Categories:South West

Slow start for Integreon as offshoring proves less popular

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  • Fear not ,Integreon. Cameron McKenna won't have any qualms about sending work overseas if it means more profits.

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  • Surely their offer to Cameron McKenna is not disintegreonating before our eyes? If Bristol is making a loss then their Bristol and London plan sounds extremely doubtful. Presumably they'll be hoping they can ship as much work overseas as possible before their financing runs out?

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  • If they cant make it work in Bristol or North Dakota how will it work in EC1? Are these people numerate?

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  • No one likes to send work outside of the office, nevermind outside the EEA. The levels of offshoring have consistently failed to meet expectations (which have largely been assumed by the perceived cost benefits). The new disclosure questionnaire opens questions about how review is conducted and I expect the amount of offshoring will continue to disappoint those involved in it particularly with an increase in the availability of cost effective onshore alternatives.

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  • i see that Integreon is "the cool provider 2010" . Cool in Rolling Stone sense or more Jordan and the cage fighter? Class, real class...

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  • If they cant keep their own information confidential???

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  • so senior partner at CMS not at all feeling embarassed. Of course he knew that his new friend is bleeding. Great supplier due diligence - must try it....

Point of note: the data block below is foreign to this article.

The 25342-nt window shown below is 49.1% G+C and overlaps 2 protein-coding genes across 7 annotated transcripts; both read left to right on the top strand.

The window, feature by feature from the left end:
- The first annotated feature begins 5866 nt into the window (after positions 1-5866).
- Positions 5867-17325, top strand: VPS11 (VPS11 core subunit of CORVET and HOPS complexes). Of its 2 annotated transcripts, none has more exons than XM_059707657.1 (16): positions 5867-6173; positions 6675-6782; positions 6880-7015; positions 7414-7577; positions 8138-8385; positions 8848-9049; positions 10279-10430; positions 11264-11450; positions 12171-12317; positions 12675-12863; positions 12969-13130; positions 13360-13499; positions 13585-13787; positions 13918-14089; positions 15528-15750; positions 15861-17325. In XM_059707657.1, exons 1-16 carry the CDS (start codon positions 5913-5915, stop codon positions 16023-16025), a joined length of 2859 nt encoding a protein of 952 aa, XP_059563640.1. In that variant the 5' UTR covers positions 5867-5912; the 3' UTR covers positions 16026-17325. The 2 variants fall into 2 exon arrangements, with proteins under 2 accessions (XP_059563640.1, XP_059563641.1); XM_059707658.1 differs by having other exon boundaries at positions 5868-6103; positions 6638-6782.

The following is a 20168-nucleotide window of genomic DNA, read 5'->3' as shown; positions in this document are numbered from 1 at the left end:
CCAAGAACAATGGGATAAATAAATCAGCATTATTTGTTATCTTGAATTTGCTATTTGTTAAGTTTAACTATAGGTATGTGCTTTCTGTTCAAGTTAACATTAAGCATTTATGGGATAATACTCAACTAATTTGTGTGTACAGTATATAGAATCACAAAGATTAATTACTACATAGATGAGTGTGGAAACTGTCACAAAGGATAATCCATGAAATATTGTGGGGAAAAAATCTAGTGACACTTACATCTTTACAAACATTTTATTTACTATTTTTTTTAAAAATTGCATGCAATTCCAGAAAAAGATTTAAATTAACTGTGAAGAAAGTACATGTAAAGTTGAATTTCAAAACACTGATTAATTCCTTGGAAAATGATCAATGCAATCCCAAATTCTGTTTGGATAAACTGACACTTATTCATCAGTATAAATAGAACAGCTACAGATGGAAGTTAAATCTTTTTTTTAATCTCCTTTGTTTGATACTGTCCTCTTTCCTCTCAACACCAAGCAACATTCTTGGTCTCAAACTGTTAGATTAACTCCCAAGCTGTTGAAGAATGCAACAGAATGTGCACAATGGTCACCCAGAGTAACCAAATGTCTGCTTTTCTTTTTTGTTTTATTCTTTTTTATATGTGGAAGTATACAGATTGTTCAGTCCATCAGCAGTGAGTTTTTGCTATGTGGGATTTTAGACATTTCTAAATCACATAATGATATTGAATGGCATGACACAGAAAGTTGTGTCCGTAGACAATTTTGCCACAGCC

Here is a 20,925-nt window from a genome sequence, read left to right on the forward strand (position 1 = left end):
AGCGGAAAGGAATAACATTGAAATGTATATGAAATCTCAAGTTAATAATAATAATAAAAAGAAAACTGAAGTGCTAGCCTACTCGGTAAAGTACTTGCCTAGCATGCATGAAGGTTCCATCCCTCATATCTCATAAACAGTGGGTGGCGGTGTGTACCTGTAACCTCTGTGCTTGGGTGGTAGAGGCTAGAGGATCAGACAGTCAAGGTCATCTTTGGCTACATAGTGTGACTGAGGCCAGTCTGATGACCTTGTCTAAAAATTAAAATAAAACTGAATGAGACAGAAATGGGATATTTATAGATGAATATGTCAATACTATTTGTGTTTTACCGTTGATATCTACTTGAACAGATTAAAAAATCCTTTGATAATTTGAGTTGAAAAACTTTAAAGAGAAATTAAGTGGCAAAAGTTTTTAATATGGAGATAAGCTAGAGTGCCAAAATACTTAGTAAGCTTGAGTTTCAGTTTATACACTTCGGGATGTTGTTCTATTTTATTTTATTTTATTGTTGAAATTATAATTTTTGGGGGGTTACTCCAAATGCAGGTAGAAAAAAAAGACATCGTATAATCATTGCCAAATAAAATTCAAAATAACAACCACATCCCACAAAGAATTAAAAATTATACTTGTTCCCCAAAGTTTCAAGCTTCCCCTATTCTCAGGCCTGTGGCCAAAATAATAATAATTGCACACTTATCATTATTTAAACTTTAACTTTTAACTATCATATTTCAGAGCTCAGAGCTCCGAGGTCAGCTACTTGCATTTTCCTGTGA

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  • I would assume the clients fully understand that the lower fees offered by LPO the are due to the fact that the work is done offshore, not onshore.

    If it's being done onshore, and for the likes of Integreon's Fargo operations to contribute to profitable margins, there should be some other value being offered by the onshore LPO. Only then will it be justified, and that the LPO can charge the fees to positively contribute.

    The offshore reluctance is surprising given that the clients have given the LPO the business in the first place...

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  • Depending on what you are reading and who you are talking to it can be unclear whether or not legal process outsourcing is making true headway in the legal industry. A report on some sites surfaced this week which discuss apparent reluctance to sending even simpler legal tasks offshore. The Lawyer reported how Integreon’s operations both in Fargo and in Bristol was cost prohibitive to the firm’s operations since clients do not prefer the LPO to send any work overseas. It’s quite interesting that the LPO’s clients, who give their business to Integreon, want the provider to perform work onshore rather than reap benefits of the lower cost offshore model which they signed on to profit from in the first place. Is this a trend in legal process outsourcing which has been largely synonymous with transmitting work overseas to the lower cost centers in India, Philippines and beyond? Or rather, does this story reflect the eve of an inflection point that will breed LPO differentiation to new service delivery models moving forward?

    The reason for the differentiation question lies in the case seen in the Integreon story. Providers will adjust and offer service as dictated by their clients – when it makes sense. It’s a fact of doing business. Otherwise turning your back on clients doesn’t bode well for your future business, and in turn helps your competitors who adjust and offer accordingly. But does this story actually make sense – to essentially abandon the offshore model which is the foundation for the cost savings and is at the heart of the law firm attraction to LPO?

    Onshore arms do make sense to the LPO model if the delivery model finds a way for it to make it economically viable. Paying up to 90% of revenues to onshore salaries does not, but it could if fees could be raised to justify the overall service being provided. Or perhaps volumes will allow them to achieve economies of scale thus pushing them into the black. But this does call for another look at the overall legal outsourcing value proposition.

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